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Imagine that it is a cold, winter day. I take a hot shower and the mirror in the bathroom fogs up. I get out and draw the image of a heart on the mirror, but I wonder, how did the fog get there in the first place? In a submicroscopic level, what happen in the process?
Question Date: 2020-12-14
Answer 1:

The fog that you’re seeing is water that condenses from the gas to liquid state. Much like what you see when you breathe out on a cold day and just like clouds.

So how did the fog form? Well, when you take a hot shower, most of the water comes out in the liquid form, but there is also a small amount of water gas that is released as well. This might be surprising since water’s boiling temperature is 100C and I’m sure no one showers with boiling water. However, even at temperatures below the boiling temperature, liquid water can still evaporate and release water gas molecules. If you’ve ever left a glass of water out on the table, you’ll see that some of it evaporates away over time despite the temperature being below room temperature.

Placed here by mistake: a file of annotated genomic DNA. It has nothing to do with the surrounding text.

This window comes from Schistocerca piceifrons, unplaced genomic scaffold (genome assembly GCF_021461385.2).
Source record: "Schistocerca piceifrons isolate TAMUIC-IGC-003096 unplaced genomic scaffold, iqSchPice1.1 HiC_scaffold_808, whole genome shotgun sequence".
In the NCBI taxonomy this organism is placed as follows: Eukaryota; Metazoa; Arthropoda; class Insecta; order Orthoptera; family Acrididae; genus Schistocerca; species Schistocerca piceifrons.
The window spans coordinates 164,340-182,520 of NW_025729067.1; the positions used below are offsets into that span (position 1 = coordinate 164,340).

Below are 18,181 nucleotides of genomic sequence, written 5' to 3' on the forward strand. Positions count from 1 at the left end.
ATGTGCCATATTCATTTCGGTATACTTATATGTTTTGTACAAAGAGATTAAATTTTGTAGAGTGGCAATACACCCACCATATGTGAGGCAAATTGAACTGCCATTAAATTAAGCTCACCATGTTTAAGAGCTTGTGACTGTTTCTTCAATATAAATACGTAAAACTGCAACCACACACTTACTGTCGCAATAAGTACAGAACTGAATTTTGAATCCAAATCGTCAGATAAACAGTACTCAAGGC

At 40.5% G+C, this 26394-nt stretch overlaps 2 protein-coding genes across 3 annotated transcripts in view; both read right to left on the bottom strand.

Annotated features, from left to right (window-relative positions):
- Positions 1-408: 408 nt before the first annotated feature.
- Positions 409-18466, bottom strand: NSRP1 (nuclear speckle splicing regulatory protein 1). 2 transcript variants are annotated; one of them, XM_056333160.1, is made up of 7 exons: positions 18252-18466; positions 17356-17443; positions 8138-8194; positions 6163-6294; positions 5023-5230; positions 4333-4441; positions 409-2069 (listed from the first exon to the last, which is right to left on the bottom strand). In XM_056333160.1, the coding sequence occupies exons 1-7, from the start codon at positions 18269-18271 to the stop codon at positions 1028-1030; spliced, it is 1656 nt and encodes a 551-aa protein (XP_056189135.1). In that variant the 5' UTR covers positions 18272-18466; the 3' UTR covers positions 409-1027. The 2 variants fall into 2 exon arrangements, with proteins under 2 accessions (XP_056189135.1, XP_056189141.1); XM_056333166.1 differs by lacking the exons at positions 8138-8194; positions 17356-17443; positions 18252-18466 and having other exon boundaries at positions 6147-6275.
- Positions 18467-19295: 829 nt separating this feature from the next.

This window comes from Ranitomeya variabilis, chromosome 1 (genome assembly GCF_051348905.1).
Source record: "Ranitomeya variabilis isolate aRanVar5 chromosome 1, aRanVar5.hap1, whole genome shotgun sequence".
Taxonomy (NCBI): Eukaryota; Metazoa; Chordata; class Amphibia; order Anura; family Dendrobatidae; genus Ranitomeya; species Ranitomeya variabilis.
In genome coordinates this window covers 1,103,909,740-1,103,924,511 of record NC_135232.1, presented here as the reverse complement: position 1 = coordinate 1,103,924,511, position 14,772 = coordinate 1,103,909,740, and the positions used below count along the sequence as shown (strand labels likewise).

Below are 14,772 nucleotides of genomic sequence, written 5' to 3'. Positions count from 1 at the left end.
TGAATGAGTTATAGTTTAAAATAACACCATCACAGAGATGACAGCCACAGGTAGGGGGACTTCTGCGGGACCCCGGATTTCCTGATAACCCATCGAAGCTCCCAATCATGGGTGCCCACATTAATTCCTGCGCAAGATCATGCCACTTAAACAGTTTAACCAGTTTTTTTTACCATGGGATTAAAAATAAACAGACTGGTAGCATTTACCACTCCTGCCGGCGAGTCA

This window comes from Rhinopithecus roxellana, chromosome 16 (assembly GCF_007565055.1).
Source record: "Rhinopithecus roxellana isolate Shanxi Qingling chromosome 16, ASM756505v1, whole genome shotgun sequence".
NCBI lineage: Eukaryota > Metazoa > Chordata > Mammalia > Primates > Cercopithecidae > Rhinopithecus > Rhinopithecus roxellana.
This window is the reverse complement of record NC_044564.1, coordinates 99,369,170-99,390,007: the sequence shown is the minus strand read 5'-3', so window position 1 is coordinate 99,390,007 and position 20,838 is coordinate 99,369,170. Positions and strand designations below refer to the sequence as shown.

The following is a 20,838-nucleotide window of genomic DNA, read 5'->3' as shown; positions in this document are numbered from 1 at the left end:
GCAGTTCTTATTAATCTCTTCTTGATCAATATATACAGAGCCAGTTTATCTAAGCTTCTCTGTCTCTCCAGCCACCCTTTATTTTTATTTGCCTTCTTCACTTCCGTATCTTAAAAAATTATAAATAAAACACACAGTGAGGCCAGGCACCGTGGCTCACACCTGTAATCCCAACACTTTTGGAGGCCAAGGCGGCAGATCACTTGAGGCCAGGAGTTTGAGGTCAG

So back to your question, there is a lot more water in the gas state that comes out of the shower head because of the higher temperatures of hot showers. These gas molecules can diffuse away from the shower towards the other areas of your bathroom, where it’s colder. Since it's colder in the other parts of your bathroom, the gas molecules that collide together will remain stuck together to form droplets of liquid water, which we can see lingering in the air. The mirror is one area that the water molecules can condense together, which is why it is fogged up and you can draw a heart on it.

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